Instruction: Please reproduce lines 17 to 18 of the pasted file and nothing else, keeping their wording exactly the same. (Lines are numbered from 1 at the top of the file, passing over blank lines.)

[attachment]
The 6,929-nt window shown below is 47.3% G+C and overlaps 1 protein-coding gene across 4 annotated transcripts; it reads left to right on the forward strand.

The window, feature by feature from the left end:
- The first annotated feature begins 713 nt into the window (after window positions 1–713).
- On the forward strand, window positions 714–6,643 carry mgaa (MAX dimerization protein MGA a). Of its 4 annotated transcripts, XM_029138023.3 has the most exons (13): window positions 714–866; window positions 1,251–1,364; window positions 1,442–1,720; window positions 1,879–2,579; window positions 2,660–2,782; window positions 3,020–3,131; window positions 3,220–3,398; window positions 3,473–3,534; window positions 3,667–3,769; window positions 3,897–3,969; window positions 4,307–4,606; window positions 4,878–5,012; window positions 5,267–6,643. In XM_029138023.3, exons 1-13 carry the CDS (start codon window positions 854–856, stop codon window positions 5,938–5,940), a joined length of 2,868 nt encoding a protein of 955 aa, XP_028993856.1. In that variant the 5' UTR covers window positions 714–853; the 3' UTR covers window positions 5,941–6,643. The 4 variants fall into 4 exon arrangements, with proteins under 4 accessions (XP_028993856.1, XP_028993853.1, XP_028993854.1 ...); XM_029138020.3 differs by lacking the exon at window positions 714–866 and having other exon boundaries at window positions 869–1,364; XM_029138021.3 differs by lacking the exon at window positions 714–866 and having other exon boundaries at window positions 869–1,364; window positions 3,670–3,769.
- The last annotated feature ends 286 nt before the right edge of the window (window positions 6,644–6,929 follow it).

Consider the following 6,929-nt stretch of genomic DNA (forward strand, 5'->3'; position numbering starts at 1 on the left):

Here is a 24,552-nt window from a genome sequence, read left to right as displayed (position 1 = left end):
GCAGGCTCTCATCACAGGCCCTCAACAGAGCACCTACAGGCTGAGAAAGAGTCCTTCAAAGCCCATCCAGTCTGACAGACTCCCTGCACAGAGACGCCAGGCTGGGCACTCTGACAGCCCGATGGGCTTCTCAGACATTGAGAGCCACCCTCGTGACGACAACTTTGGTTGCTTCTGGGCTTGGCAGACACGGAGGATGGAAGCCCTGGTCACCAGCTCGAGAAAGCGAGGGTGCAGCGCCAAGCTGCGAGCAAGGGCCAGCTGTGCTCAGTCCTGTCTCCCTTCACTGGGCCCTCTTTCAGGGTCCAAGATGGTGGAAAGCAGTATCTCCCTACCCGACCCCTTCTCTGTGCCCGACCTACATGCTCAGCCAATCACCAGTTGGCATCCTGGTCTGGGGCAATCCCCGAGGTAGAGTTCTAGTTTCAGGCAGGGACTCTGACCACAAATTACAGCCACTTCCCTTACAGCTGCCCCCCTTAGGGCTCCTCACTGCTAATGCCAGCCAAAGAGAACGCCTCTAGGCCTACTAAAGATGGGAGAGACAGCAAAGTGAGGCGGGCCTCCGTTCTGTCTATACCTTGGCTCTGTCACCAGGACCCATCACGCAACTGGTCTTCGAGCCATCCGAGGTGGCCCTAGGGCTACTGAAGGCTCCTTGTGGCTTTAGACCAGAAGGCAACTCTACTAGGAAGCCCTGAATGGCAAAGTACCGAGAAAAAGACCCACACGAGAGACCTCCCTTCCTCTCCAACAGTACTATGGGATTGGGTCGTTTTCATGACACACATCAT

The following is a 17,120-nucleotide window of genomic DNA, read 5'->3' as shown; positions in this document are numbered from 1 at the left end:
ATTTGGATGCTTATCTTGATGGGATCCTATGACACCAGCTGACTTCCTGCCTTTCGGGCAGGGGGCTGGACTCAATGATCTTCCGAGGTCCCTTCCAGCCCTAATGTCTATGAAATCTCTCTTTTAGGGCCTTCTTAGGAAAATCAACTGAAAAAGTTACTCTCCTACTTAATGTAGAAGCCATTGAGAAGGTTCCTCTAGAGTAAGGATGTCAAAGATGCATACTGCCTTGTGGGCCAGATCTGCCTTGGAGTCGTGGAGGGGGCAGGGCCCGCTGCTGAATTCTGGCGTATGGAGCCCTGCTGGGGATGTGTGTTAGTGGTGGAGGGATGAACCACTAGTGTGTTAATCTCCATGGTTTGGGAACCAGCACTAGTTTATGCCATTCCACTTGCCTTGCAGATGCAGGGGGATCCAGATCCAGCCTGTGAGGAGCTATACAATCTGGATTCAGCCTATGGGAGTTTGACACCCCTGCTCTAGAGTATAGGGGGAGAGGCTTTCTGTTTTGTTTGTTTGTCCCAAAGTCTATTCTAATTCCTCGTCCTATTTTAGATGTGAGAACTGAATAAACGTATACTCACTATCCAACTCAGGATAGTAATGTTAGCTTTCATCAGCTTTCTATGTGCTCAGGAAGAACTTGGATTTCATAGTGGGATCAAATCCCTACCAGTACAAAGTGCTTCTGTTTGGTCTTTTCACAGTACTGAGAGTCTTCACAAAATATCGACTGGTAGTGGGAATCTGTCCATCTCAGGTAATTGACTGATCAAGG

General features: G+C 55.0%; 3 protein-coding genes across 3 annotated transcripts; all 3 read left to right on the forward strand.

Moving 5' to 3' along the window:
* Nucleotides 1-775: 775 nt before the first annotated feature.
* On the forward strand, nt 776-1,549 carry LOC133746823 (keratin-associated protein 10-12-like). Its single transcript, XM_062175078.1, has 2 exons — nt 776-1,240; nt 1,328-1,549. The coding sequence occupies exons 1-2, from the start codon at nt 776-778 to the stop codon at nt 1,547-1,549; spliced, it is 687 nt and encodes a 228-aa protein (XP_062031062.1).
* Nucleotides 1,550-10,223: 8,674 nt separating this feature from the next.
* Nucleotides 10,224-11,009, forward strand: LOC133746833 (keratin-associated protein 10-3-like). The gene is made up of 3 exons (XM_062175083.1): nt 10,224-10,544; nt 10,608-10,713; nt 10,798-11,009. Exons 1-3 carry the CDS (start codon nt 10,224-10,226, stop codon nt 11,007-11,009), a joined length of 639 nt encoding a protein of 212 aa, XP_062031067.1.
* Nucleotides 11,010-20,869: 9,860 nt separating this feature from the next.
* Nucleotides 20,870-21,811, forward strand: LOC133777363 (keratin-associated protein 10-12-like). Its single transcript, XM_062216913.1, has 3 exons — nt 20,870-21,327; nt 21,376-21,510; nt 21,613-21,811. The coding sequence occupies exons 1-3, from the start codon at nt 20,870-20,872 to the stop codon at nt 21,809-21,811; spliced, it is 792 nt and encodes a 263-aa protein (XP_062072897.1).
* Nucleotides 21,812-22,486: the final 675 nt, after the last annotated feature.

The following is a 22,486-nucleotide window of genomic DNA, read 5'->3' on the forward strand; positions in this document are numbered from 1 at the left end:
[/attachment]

* Nucleotides 11,010-20,869: 9,860 nt separating this feature from the next.
* Nucleotides 20,870-21,811, forward strand: LOC133777363 (keratin-associated protein 10-12-like). Its single transcript, XM_062216913.1, has 3 exons — nt 20,870-21,327; nt 21,376-21,510; nt 21,613-21,811. The coding sequence occupies exons 1-3, from the start codon at nt 20,870-20,872 to the stop codon at nt 21,809-21,811; spliced, it is 792 nt and encodes a 263-aa protein (XP_062072897.1).